The Straits Times says

GST hike can't be put off indefinitely

In the five Budgets last year as well as in Budget 2021, which Deputy Prime Minister Heng Swee Keat presented on Tuesday, the overwhelming emphasis was on expenditure. With Singapore having experienced its worst recession since independence in the wake of the Covid-19 pandemic, this was appropriate. Outsized levels of expenditure were needed to preserve and create jobs, shore up companies and reskill workers for the emerging post-pandemic economy. The record levels of spending resulted in a record budget deficit of 13.9 per cent of gross domestic product (GDP) in financial year 2020, with another deficit of 2.2 per cent of GDP projected for FY2021.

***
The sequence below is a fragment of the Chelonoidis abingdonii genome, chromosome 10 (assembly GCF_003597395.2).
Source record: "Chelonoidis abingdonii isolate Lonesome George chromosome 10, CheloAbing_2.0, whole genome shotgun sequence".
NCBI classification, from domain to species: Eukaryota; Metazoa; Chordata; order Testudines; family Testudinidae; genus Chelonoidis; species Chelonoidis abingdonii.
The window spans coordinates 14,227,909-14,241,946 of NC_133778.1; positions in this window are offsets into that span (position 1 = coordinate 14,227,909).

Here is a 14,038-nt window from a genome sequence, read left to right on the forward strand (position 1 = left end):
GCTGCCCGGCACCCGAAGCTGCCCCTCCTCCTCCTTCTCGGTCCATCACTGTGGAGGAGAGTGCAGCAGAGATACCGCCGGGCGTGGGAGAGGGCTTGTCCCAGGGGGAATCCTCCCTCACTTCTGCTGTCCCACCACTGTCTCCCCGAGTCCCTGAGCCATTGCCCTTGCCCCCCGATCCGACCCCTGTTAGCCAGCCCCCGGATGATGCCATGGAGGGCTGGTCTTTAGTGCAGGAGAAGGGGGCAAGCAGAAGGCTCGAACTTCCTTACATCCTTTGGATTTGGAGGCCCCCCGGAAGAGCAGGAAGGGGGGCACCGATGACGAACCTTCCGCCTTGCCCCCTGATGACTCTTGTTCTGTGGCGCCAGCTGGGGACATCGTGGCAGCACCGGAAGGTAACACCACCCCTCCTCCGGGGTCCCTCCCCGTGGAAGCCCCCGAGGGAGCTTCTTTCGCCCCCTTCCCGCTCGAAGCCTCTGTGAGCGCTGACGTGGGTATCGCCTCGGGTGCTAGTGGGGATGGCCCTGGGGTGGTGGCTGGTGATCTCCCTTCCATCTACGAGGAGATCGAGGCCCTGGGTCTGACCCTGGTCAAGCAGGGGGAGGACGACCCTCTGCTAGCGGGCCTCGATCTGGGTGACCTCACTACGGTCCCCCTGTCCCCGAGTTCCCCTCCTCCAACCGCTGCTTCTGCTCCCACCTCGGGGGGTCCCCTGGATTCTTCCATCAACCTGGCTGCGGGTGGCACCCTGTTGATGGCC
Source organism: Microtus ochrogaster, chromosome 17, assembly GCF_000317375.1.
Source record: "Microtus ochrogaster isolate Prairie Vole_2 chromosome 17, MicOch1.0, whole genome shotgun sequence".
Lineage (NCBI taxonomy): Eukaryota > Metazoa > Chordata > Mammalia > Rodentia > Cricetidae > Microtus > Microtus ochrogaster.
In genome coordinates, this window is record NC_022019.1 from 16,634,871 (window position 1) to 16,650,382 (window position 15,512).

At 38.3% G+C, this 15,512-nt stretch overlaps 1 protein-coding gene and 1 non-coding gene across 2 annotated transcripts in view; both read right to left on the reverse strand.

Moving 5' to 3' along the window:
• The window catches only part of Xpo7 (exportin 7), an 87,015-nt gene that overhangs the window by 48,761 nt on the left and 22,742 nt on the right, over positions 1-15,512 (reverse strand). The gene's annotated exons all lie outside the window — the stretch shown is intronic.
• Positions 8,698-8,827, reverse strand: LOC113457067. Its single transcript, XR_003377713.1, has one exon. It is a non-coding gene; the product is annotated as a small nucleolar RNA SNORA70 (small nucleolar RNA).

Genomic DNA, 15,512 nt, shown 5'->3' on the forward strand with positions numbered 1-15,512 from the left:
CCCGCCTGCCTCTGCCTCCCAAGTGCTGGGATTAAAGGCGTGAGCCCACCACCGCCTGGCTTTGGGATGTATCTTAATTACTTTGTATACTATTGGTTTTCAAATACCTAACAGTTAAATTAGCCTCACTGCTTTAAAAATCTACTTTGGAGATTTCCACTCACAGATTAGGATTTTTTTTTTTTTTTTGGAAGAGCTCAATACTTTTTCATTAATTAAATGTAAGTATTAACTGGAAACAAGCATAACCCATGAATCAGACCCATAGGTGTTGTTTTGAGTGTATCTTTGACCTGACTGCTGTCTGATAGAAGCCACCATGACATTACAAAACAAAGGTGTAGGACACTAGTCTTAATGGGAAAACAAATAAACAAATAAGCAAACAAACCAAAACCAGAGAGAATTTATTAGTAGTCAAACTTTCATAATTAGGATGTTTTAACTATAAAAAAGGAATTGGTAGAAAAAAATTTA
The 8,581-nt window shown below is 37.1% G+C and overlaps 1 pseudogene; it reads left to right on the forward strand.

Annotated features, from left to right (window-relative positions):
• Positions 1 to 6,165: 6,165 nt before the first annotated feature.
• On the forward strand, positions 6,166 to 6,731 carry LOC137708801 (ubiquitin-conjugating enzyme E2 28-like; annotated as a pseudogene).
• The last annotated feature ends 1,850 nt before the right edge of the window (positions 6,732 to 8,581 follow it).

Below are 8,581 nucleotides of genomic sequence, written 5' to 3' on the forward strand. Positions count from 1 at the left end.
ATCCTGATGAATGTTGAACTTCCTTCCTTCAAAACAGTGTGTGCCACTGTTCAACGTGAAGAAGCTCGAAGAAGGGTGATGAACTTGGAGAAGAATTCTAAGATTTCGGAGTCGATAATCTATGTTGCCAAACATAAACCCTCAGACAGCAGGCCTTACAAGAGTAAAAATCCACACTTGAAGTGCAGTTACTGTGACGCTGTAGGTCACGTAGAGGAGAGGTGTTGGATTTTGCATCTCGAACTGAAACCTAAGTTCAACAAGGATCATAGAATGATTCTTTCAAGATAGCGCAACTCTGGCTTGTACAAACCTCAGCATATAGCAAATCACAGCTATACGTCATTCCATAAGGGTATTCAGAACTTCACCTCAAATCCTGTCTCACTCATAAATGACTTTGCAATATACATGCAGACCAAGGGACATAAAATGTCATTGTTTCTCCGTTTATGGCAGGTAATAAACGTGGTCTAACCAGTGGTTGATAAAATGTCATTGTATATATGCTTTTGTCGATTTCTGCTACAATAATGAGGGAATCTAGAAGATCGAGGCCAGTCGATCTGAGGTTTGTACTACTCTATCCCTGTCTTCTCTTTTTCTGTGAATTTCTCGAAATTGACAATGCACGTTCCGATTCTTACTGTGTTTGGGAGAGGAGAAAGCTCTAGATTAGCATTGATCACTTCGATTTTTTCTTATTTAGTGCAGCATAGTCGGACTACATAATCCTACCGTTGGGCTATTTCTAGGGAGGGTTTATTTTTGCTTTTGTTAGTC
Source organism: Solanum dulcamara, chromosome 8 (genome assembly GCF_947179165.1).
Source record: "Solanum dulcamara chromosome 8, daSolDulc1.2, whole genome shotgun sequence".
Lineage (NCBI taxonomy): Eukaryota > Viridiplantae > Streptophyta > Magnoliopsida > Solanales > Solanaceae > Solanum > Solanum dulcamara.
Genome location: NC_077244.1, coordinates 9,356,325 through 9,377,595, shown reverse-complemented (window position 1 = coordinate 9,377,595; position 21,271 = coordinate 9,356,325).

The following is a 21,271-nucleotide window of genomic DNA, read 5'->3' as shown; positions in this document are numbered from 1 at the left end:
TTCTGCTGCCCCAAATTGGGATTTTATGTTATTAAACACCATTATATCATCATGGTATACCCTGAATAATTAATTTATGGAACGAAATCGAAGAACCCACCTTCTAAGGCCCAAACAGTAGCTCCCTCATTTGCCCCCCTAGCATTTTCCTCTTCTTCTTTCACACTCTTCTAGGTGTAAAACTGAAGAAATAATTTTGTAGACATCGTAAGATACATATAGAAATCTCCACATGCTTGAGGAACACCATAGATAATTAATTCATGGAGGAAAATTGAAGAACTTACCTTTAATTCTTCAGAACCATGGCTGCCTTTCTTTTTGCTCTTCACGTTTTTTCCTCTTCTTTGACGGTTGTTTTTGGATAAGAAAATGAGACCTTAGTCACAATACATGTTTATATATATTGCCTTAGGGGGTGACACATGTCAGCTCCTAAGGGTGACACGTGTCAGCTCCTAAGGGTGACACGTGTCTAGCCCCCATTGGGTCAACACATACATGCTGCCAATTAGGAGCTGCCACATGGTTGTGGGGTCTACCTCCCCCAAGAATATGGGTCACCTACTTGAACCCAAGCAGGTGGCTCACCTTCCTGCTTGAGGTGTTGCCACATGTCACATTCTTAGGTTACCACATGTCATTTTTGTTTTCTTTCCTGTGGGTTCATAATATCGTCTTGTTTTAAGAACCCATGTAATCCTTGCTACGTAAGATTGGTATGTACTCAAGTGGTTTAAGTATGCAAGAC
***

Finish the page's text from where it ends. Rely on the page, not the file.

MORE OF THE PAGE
With GDP officially forecast to grow by 4 per cent to 6 per cent this year, it is not too soon to focus on the revenue side of public finances. This is important for reasons of fiscal sustainability. Even after the pandemic passes, expenditure needs are likely to remain pressing. For example, health expenditures, which trebled over the last decade, will rise even further with the ageing of the population. Other social safety nets and infrastructure needs - not all of which can be met by borrowing - will also take a heavy toll on the public purse.

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